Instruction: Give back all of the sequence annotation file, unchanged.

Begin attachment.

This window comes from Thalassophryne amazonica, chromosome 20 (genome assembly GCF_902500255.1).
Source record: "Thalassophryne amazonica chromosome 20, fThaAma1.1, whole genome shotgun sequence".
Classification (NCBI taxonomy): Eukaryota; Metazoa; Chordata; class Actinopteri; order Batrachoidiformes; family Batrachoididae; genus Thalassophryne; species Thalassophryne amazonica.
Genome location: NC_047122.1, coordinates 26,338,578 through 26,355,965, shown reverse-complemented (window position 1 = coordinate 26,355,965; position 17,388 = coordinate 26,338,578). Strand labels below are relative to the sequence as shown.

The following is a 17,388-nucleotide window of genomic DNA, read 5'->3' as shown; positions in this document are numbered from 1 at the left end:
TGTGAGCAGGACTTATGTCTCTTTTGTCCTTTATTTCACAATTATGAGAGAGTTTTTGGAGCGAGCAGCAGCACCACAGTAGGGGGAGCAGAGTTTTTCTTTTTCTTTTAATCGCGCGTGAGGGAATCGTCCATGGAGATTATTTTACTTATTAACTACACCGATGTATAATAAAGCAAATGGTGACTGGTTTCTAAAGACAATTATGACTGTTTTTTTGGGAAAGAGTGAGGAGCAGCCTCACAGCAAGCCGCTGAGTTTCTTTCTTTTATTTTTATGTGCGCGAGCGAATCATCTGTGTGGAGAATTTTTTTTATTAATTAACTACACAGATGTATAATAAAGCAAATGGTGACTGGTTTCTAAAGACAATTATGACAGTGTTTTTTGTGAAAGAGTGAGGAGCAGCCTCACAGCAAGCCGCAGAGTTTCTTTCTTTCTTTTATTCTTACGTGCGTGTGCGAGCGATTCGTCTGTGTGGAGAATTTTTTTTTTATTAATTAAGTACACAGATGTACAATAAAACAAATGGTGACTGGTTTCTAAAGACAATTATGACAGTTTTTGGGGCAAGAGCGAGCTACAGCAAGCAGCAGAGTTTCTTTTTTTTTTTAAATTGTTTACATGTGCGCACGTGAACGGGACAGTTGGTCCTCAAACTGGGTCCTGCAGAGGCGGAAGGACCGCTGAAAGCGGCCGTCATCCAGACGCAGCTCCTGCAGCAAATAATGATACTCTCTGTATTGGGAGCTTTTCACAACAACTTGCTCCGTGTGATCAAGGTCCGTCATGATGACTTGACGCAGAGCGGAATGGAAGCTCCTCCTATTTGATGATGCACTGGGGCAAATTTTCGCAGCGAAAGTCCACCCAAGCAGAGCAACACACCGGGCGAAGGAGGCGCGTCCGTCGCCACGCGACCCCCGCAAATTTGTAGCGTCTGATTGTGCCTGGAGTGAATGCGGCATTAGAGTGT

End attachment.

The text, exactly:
This window comes from Thalassophryne amazonica, chromosome 20 (genome assembly GCF_902500255.1).
Source record: "Thalassophryne amazonica chromosome 20, fThaAma1.1, whole genome shotgun sequence".
Classification (NCBI taxonomy): Eukaryota; Metazoa; Chordata; class Actinopteri; order Batrachoidiformes; family Batrachoididae; genus Thalassophryne; species Thalassophryne amazonica.
Genome location: NC_047122.1, coordinates 26,338,578 through 26,355,965, shown reverse-complemented (window position 1 = coordinate 26,355,965; position 17,388 = coordinate 26,338,578). Strand labels below are relative to the sequence as shown.

The following is a 17,388-nucleotide window of genomic DNA, read 5'->3' as shown; positions in this document are numbered from 1 at the left end:
TGTGAGCAGGACTTATGTCTCTTTTGTCCTTTATTTCACAATTATGAGAGAGTTTTTGGAGCGAGCAGCAGCACCACAGTAGGGGGAGCAGAGTTTTTCTTTTTCTTTTAATCGCGCGTGAGGGAATCGTCCATGGAGATTATTTTACTTATTAACTACACCGATGTATAATAAAGCAAATGGTGACTGGTTTCTAAAGACAATTATGACTGTTTTTTTGGGAAAGAGTGAGGAGCAGCCTCACAGCAAGCCGCTGAGTTTCTTTCTTTTATTTTTATGTGCGCGAGCGAATCATCTGTGTGGAGAATTTTTTTTATTAATTAACTACACAGATGTATAATAAAGCAAATGGTGACTGGTTTCTAAAGACAATTATGACAGTGTTTTTTGTGAAAGAGTGAGGAGCAGCCTCACAGCAAGCCGCAGAGTTTCTTTCTTTCTTTTATTCTTACGTGCGTGTGCGAGCGATTCGTCTGTGTGGAGAATTTTTTTTTTATTAATTAAGTACACAGATGTACAATAAAACAAATGGTGACTGGTTTCTAAAGACAATTATGACAGTTTTTGGGGCAAGAGCGAGCTACAGCAAGCAGCAGAGTTTCTTTTTTTTTTTAAATTGTTTACATGTGCGCACGTGAACGGGACAGTTGGTCCTCAAACTGGGTCCTGCAGAGGCGGAAGGACCGCTGAAAGCGGCCGTCATCCAGACGCAGCTCCTGCAGCAAATAATGATACTCTCTGTATTGGGAGCTTTTCACAACAACTTGCTCCGTGTGATCAAGGTCCGTCATGATGACTTGACGCAGAGCGGAATGGAAGCTCCTCCTATTTGATGATGCACTGGGGCAAATTTTCGCAGCGAAAGTCCACCCAAGCAGAGCAACACACCGGGCGAAGGAGGCGCGTCCGTCGCCACGCGACCCCCGCAAATTTGTAGCGTCTGATTGTGCCTGGAGTGAATGCGGCATTAGAGTGT